DVD REVIEW: The Departed

Movie •••½ Picture •••½ Sound •••½ Extras ••••½
Although Martin Scorsese has drawn some compelling performances out of his cast - particularly Mark Wahlberg, who rises to the challenge as never before - The Departed lacks the visual flair of the director's other works. It's still a well-paced, complex film, but, like Spike Lee's recent Inside Man, it doesn't show much of the artist's personality or style.

In fact, everything seems a little restrained. The music is subdued, both in volume and interaction with the visuals; in most of his films, Scorsese has music come to the forefront at significant moments to become an essential part of the storytelling, but here the unrousing tunes are kept at a distance. The 5.1-channel sound mix is equally unobtrusive and remains stationed at the front for most of the film. It's only when Leonardo DiCaprio is tailing Matt Damon that the music moves into the surrounds, steam hisses all around, and sounds jump out from all corners. Thereafter, there's a bit more panning of effects in the action sequences, mainly vehicles going past, but it's nothing to write home about. Still, it's all very clean and transparent, and the memorable monologues come through clear and well balanced.

Images are filled with attractive, rich, unsmearing colors and deep blacks, although skin tones of background characters can be a bit on the red side. Grain is at a pleasing level and there are no digital artifacts. Even when Jack Nicholson is wearing a gaudy, thin-striped jacket, the two colors are well delineated and there's not even a hint of a moire pattern. Detail is decent, but the picture can at times be a little on the soft side.

The second disc of this 2-disc set contains some excellent extras that more than keep up with the main attraction. In Scorsese on Scorsese, a feature-length 2004 documentary directed by Richard Schickel that would by itself be worth the cost of this DVD, Scorsese talks about his upbringing and influences, relating both to his films. It's all completely fascinating as he explains some of the truth behind the fiction he's created (who knew that The Aviator is based on Greek tragedy?), and it's illustrated with tons of relevant clips from most of his movies, all in the correct aspect ratios. Even Scorsese's American Express commercial comes under analysis.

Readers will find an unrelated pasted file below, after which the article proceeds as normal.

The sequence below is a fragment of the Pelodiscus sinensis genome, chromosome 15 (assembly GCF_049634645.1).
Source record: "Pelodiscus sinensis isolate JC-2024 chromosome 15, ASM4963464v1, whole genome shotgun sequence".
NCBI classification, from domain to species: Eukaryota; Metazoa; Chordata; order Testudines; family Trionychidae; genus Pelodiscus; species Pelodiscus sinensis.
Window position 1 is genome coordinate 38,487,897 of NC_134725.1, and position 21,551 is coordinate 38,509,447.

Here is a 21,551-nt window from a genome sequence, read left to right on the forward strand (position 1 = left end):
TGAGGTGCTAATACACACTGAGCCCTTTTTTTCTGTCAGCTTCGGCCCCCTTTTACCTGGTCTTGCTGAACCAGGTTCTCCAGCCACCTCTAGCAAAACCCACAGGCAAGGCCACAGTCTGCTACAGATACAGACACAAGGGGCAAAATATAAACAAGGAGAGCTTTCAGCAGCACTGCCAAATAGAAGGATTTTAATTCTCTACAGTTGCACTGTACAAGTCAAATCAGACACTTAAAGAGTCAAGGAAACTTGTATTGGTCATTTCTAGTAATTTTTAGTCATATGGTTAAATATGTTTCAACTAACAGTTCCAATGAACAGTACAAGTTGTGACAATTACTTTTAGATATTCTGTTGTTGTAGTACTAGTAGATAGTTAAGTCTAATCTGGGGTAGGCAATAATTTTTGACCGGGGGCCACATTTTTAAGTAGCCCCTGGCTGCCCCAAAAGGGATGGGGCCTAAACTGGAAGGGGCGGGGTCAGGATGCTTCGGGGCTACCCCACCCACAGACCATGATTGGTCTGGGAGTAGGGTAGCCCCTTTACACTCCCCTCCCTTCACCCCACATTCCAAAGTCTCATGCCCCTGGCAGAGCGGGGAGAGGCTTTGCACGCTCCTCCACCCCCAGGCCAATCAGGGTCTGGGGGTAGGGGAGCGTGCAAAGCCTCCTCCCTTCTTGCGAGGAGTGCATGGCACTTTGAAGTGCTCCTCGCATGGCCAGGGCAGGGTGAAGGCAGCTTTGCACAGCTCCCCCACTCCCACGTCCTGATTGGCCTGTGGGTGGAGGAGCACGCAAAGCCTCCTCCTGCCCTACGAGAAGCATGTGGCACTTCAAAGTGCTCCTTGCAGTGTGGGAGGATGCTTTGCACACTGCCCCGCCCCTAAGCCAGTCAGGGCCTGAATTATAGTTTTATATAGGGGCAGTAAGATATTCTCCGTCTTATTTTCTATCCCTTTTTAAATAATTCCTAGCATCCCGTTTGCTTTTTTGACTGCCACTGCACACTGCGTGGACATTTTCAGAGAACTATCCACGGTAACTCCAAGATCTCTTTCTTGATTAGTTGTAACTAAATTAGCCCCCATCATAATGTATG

Although The Departed is an American version of the Hong Kong cop thriller Infernal Affairs, it's also closely based upon the true story of the Boston police's battle to bring down top gangster Whitey Bulger (portrayed here by Nicholson). A 20-minute featurette reveals the skinny on how Bulger managed to run the Boston underworld, and why he's still No. 2 on the FBI's Most Wanted list, just below Osama bin Laden. A must-see 24-minute documentary on the effect of Warner Bros. crime movies on Scorsese's own depictions of the goodfellas (along with that of the real-life hoods he knew in Little Italy) has lots more clips from both the Hollywood classics and Scorsese's own offerings. And the very short deleted scenes with introductions by their director are a good example of how Scorsese can make anything more interesting with his infectious enthusiasm and astute observations.

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